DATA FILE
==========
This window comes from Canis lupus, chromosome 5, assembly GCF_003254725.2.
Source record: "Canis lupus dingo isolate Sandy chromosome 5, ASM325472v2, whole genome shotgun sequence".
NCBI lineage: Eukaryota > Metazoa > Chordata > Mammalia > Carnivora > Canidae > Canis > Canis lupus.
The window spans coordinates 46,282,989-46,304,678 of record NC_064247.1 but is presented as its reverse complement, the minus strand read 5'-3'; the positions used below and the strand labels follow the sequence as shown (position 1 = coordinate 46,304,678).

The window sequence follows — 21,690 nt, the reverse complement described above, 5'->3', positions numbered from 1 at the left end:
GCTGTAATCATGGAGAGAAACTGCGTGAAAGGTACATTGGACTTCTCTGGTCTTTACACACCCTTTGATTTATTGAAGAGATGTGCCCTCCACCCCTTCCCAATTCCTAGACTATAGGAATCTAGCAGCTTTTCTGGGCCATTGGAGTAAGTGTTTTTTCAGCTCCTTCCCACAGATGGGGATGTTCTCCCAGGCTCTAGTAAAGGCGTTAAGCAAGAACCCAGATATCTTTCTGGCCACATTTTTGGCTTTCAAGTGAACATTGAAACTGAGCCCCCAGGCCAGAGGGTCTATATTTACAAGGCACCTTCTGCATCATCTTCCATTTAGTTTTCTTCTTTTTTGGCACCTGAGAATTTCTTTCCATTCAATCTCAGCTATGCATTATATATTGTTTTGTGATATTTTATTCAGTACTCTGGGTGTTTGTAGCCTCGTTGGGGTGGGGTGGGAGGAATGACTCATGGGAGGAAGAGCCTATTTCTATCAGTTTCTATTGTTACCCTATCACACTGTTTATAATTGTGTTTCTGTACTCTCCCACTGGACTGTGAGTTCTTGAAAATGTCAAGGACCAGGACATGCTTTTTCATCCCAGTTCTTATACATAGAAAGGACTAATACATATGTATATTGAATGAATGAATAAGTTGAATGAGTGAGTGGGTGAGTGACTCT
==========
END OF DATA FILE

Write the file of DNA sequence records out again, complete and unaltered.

This window comes from Canis lupus, chromosome 5, assembly GCF_003254725.2.
Source record: "Canis lupus dingo isolate Sandy chromosome 5, ASM325472v2, whole genome shotgun sequence".
NCBI lineage: Eukaryota > Metazoa > Chordata > Mammalia > Carnivora > Canidae > Canis > Canis lupus.
The window spans coordinates 46,282,989-46,304,678 of record NC_064247.1 but is presented as its reverse complement, the minus strand read 5'-3'; the positions used below and the strand labels follow the sequence as shown (position 1 = coordinate 46,304,678).

The window sequence follows — 21,690 nt, the reverse complement described above, 5'->3', positions numbered from 1 at the left end:
GCTGTAATCATGGAGAGAAACTGCGTGAAAGGTACATTGGACTTCTCTGGTCTTTACACACCCTTTGATTTATTGAAGAGATGTGCCCTCCACCCCTTCCCAATTCCTAGACTATAGGAATCTAGCAGCTTTTCTGGGCCATTGGAGTAAGTGTTTTTTCAGCTCCTTCCCACAGATGGGGATGTTCTCCCAGGCTCTAGTAAAGGCGTTAAGCAAGAACCCAGATATCTTTCTGGCCACATTTTTGGCTTTCAAGTGAACATTGAAACTGAGCCCCCAGGCCAGAGGGTCTATATTTACAAGGCACCTTCTGCATCATCTTCCATTTAGTTTTCTTCTTTTTTGGCACCTGAGAATTTCTTTCCATTCAATCTCAGCTATGCATTATATATTGTTTTGTGATATTTTATTCAGTACTCTGGGTGTTTGTAGCCTCGTTGGGGTGGGGTGGGAGGAATGACTCATGGGAGGAAGAGCCTATTTCTATCAGTTTCTATTGTTACCCTATCACACTGTTTATAATTGTGTTTCTGTACTCTCCCACTGGACTGTGAGTTCTTGAAAATGTCAAGGACCAGGACATGCTTTTTCATCCCAGTTCTTATACATAGAAAGGACTAATACATATGTATATTGAATGAATGAATAAGTTGAATGAGTGAGTGGGTGAGTGACTCT